While moving from theory, through the Women in Print Movement, and up to the current images of lesbians this dissertation considers how the figure of the lesbian of color has been erased and highlighted at different times and in different spaces. Chapter one, "What Does Invisibility Look Like?" examines how and where the figure of the lesbian of color is overlooked, squeezed out, or tokenized. In chapter 2: "Rhetorically irreverent, politically radical, and deeply personal: Lesbians of Color Organize," the work of the Azalea Collective in Brooklyn, NY, the Combahee River Collective in Boston, MA, Cherríe Moraga and Gloria Anzaldua's planning for This Bridge Called My Back: Writings by Radical Women of Color, and the work of Kitchen Table Press are explored. Chapter three, "Publishing and Perishing: The Women in Print Movement from 1980-2002," compares the climate in 1981 when This Bridge Called my Back: Radical Women of Color Speak Out was published to the climate for Sing, Whisper, Shout, Pray: Feminist Visions for a Just World in 2002. Chapter four, "What's visible now? The Creation of [White] Lesbian Celebrities" examines the classed and racialized messages embedded in the media figures of Rachel Maddow, Suze Orman, and Ellen DeGeneres.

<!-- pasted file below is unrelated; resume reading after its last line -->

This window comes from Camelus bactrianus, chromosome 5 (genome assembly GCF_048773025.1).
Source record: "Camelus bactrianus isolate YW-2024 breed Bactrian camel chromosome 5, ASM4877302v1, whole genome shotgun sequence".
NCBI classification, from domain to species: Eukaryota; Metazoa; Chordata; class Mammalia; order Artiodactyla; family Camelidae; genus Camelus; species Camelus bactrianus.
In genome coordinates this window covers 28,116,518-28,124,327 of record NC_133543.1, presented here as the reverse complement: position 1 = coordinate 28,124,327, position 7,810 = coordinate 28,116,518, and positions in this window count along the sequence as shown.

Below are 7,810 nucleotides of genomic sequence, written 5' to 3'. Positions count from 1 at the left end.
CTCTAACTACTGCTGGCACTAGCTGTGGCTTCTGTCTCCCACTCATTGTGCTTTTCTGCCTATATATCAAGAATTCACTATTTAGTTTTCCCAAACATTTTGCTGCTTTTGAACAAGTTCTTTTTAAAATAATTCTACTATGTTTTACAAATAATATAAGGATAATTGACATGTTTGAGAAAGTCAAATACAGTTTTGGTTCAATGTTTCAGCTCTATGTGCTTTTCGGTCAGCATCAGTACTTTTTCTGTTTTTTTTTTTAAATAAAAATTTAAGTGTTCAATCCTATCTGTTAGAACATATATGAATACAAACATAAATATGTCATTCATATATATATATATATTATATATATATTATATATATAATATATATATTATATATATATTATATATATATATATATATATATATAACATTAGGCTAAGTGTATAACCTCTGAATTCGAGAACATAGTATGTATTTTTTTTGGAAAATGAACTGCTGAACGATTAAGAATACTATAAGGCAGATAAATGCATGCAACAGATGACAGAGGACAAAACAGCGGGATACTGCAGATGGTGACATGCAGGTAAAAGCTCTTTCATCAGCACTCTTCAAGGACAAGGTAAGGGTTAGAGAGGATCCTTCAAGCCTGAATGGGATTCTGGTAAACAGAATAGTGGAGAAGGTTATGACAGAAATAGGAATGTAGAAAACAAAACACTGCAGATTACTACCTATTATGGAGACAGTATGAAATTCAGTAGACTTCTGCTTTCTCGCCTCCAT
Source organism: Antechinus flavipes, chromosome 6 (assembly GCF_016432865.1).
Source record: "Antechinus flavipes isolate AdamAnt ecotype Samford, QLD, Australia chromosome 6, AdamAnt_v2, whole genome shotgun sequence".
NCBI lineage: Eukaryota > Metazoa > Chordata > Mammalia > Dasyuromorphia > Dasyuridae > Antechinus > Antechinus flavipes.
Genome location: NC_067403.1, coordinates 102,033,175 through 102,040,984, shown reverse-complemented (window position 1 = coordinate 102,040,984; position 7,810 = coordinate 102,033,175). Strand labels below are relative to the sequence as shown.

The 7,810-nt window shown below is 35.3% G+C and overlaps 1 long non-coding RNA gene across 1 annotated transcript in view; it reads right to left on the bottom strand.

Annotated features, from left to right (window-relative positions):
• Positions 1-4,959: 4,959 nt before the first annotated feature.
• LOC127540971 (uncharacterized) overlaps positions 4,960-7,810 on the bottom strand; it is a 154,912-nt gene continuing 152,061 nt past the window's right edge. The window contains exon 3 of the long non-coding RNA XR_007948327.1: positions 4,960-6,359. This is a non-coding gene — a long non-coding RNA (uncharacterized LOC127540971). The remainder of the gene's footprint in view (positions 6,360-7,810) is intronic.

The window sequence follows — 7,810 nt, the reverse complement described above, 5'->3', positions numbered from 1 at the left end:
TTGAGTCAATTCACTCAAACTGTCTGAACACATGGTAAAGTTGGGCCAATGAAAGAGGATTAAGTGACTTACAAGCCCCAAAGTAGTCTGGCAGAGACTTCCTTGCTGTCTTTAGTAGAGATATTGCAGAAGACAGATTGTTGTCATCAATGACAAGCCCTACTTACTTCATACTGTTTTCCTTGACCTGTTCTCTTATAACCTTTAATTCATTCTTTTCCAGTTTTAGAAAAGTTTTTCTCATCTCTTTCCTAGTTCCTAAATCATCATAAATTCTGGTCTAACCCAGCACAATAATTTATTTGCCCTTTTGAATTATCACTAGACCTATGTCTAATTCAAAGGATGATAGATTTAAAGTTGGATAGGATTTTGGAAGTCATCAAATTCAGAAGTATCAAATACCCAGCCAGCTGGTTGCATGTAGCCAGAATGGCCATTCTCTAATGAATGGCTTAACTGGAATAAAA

University of Minnesota Ph.D. dissertation. May 2013. Major: English. Advisor: Maria
Damon. 1 computer file (PDF); v, 169 pages.
DeLong, Renee Ann.
Missing bridges: the invisible (and hypervisible) lesbian of color in theory, publishing, and media.
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